New report details the “radical” changes needed in planning for London

A new report calls for a radical planning shake-up to solve London’s housing crisis. The author claims this could “professionalise decision-making” in the planning system, while increasing the supply of land suitable for housebuilding, and allow substantially greater densities of homes in the capital. The paper, written by former policy chairman at the City of London Corporation, Sir Mark Boleat, identifies the shortage of developable land and the planning system as the major hindrances to housebuilding in the capital. In the report, he demands action to force local authorities, central Government, the health service and transport bodies to stop holding on to surplus space, or face financial penalties.

He also indicates that building must take place in much greater concentration, pointing to central London’s population density being little more than half of central Paris, and well below the figures for central Tokyo and Manhattan. Boleat also dispels some common “myths” as to why there is a shortage of housing in London. These include the idea that foreign buyers are to blame for the

housing shortage in London, and that there is enough brownfield land alone to meet demand in the capital, as well as the notion that with more housing must necessarily also come the provision of extra funding for additional public services. Sir Mark explained that the “same old answers to the same old perceived problems” will not bring the country out of its housing crisis, indicating that radical change must be enacted. He says in the report: “Housing is the number one domestic policy challenge of our age. The crisis in the capital is harming London’s competitiveness and fostering inter-generational unfairness. “Our problem is not foreign buyers, a decline in council housebuilding or developers sitting on undeveloped land. Nor do more homes necessarily have to come with more public service provision, as to some extent we are talking about providing the housing required for the existing population. Conventional wisdom has led to perceived solutions – and these solutions are wrong because the real problems have not been correctly identified.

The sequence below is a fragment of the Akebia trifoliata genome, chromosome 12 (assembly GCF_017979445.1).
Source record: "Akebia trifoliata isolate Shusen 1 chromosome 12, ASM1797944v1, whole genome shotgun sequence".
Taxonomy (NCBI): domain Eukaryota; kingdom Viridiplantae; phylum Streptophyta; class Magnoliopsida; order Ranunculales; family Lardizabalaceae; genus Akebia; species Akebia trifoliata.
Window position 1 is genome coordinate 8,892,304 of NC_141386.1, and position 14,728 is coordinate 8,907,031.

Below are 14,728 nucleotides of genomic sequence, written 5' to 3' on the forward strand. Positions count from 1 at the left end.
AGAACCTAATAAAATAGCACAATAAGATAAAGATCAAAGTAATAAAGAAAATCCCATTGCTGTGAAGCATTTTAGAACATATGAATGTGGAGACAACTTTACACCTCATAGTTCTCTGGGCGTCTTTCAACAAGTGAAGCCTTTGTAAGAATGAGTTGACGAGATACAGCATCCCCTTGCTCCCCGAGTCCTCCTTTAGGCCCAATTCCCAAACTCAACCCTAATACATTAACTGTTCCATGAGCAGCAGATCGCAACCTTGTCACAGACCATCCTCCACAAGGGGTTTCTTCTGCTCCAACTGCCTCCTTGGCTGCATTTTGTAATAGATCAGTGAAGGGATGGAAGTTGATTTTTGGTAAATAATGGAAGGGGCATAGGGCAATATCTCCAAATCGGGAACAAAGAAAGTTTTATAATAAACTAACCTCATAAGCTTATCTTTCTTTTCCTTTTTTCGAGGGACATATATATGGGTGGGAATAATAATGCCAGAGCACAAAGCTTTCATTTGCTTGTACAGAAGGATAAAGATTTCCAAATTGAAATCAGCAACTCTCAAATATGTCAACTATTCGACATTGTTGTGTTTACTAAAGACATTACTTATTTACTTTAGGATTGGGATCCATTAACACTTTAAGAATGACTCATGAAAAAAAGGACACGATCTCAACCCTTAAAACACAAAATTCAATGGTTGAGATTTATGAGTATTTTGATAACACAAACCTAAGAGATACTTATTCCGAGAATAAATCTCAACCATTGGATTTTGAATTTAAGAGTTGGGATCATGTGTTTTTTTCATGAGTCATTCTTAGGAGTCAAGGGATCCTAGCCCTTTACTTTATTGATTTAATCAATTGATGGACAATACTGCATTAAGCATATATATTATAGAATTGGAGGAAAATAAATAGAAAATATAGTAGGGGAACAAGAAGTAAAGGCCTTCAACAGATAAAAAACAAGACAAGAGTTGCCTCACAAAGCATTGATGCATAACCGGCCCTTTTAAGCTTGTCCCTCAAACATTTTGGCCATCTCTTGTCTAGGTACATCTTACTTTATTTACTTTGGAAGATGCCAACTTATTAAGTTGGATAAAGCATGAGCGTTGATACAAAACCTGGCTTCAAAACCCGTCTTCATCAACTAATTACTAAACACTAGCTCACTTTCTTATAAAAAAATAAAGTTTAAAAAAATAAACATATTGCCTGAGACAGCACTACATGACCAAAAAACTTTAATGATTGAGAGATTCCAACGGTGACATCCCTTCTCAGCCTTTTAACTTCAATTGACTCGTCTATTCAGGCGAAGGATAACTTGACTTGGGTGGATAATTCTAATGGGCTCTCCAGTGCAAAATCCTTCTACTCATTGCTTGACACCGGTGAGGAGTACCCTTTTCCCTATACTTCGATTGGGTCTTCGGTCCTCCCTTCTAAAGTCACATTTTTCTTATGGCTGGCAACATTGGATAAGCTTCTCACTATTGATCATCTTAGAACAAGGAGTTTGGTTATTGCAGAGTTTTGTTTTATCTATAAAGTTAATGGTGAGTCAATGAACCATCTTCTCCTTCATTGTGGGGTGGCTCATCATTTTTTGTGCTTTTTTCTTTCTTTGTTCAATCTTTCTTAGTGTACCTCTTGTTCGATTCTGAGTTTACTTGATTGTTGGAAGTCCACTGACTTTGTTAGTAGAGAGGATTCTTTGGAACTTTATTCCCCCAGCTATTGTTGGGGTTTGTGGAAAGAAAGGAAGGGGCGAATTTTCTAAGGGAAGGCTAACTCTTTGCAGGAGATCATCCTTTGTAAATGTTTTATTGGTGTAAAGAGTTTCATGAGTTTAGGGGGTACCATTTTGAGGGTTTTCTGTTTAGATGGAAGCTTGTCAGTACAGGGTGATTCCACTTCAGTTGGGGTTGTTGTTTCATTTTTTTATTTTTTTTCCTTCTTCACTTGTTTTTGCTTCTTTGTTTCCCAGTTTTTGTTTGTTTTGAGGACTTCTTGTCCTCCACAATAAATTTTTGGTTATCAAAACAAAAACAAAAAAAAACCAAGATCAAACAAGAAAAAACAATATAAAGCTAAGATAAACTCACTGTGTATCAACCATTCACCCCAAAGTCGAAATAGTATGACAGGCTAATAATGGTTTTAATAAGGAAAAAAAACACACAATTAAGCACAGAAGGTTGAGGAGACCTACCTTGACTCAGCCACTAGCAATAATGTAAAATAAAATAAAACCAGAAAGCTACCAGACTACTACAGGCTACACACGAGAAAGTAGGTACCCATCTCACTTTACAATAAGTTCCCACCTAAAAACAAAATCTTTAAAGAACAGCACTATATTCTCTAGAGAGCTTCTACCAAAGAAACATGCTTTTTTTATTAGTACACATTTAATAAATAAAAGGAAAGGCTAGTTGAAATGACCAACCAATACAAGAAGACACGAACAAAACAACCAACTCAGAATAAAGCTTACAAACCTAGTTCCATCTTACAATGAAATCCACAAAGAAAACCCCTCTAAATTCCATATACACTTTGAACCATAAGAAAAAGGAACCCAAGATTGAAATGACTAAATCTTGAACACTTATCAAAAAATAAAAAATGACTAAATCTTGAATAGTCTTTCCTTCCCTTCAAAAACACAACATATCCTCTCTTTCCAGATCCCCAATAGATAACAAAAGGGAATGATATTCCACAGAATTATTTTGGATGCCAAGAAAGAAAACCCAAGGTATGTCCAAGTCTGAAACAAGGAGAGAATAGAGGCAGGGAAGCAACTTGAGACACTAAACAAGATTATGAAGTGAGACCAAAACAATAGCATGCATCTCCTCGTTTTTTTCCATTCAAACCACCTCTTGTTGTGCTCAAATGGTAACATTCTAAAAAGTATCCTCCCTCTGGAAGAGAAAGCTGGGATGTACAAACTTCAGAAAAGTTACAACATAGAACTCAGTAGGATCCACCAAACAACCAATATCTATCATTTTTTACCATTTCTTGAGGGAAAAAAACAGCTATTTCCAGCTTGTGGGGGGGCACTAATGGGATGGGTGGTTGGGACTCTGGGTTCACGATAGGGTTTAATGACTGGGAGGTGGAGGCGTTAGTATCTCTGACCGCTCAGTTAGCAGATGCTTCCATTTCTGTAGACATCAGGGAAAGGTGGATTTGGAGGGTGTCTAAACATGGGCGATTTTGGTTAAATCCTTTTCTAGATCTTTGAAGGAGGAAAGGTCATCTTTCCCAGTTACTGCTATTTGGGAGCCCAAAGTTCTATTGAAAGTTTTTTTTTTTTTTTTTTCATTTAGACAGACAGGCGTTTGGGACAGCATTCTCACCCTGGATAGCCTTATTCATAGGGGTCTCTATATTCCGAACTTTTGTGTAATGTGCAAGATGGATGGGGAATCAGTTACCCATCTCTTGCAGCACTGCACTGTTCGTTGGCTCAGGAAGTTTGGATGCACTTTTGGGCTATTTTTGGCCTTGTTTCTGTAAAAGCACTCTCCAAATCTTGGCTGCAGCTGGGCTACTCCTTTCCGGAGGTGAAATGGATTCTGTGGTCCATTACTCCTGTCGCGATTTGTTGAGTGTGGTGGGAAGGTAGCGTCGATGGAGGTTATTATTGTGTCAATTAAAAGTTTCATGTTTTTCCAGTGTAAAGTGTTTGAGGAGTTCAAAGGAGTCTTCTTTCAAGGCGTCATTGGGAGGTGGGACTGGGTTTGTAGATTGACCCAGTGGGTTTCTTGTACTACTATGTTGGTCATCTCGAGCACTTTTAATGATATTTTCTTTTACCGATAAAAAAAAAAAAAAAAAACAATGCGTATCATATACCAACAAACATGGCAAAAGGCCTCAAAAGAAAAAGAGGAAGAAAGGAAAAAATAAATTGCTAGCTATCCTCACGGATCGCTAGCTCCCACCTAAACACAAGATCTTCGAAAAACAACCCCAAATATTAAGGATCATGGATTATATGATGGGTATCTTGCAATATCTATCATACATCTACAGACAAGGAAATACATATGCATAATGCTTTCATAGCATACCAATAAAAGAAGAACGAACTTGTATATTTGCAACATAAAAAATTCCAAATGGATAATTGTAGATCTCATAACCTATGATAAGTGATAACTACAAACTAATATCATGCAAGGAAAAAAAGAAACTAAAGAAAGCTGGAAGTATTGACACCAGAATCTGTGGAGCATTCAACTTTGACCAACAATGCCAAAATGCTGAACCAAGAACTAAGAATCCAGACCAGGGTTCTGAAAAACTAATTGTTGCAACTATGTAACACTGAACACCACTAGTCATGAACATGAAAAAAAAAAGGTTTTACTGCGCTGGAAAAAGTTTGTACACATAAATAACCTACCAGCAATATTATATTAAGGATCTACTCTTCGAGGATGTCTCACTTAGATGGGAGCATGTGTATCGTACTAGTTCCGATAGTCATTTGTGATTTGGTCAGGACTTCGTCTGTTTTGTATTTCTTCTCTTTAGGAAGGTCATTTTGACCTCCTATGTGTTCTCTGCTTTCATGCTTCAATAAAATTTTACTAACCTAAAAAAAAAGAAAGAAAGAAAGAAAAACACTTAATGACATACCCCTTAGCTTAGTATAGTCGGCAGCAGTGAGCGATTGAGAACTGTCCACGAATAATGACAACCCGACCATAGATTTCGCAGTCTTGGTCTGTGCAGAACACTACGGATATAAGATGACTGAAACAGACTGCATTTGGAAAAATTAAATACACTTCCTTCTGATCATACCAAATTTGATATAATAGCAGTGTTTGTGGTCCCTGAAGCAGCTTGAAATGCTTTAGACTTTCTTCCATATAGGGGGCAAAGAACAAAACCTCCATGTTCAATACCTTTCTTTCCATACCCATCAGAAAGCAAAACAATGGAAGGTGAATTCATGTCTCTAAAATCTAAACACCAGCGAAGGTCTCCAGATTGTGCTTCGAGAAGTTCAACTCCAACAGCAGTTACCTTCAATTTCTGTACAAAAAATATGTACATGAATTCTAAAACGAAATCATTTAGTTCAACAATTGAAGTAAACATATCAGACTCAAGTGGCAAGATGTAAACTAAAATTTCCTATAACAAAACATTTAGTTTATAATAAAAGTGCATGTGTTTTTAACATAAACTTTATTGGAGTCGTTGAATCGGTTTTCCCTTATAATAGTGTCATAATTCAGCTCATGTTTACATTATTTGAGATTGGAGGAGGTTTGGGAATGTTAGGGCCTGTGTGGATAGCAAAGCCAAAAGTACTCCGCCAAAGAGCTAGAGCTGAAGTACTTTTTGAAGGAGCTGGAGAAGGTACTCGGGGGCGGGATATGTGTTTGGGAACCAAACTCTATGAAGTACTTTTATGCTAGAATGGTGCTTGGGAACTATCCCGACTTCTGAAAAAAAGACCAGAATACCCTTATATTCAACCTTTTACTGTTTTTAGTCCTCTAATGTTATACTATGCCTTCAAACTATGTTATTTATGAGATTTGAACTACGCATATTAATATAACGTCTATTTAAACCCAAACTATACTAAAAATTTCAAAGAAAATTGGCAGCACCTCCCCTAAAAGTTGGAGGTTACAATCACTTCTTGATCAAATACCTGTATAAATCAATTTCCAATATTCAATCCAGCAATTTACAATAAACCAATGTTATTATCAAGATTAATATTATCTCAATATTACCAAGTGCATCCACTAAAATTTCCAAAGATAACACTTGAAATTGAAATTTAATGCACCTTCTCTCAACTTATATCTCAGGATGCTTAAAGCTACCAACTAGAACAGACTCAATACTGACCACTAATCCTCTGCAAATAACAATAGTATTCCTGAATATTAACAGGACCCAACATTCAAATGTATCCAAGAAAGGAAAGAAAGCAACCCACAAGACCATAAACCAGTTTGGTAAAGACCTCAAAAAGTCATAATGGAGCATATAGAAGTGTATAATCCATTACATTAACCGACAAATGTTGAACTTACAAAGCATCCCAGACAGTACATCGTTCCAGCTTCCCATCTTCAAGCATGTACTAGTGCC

“The principal reason why the supply of


1. An evidence-based debate needs to be started, including recognition that there are trade-offs

2. There needs to be recognition that the problem will not be solved by building on brownfield land alone

3. Recognition is required that the higher the tax on housebuilding through planning obligations, the fewer houses will be built. 30 per cent of a large number can be much higher than 50 per cent of a small number

4. A change of policy towards land use, including the Green Belt, and permit- ting higher densities

5. Strong penalties on public sector bodies that fail to release surplus land

6. Planning conditions to be reduced significantly, costed and deemed to be discharged within seven days of certification by the developer, unless the local authority has clear evidence

that the conditions have not been complied with

7. Ensuring that planning decisions made at local authority level are joined up with wider Governmental policy objectives

8. Planning decisions should be taken by relatively small panels, who have received appropriate training, and representatives of an area in which a development would take place should be excluded from voting on that decision

9. Simplification of the Community Infrastructure Levy and S.106 requirements is needed, and in particular for social housing

10. Political leadership in individual local authorities, without which the problem will never be solved and which is a pre-requisite for addressing the other issues

new homes has not matched rising demand is that the supply of new homes has been restricted by public policy measures. The planning system is the major factor in this regard, and requires radical reform. This paper sets out how we can do just that.” Steve Mansour, CEO of CRL commended the report: “Boleat’s paper cuts through the smoke, mirrors and misconceptions – declaring that a radical reform of public policy is needed to solve the housing crisis”. He concluded: “The current planning system works all too often against the public interest: it must be overhauled. Only then will the construction industry be able to rise to the enormous challenge of building enough homes to meet the huge demand we face as a nation.”


• Policies on land use, particularly in respect of the green belt

• The imposition of a high tax on housebuilders through planning obligations, and a planning system geared to the ‘haves’ and ‘have nots’, which adds considerably to costs of building housing, including through the imposition of conditions that have to be complied with before building can commence

• The reluctance of public sector bodies to release surplus land

• The complex nature of sites that have the potential to be used for housebuilding

• Inadequate infrastructure provision • The nature of the housebuilding industry, which has become increasingly dominated by a small group of large developers, partly in response to the five previous factors


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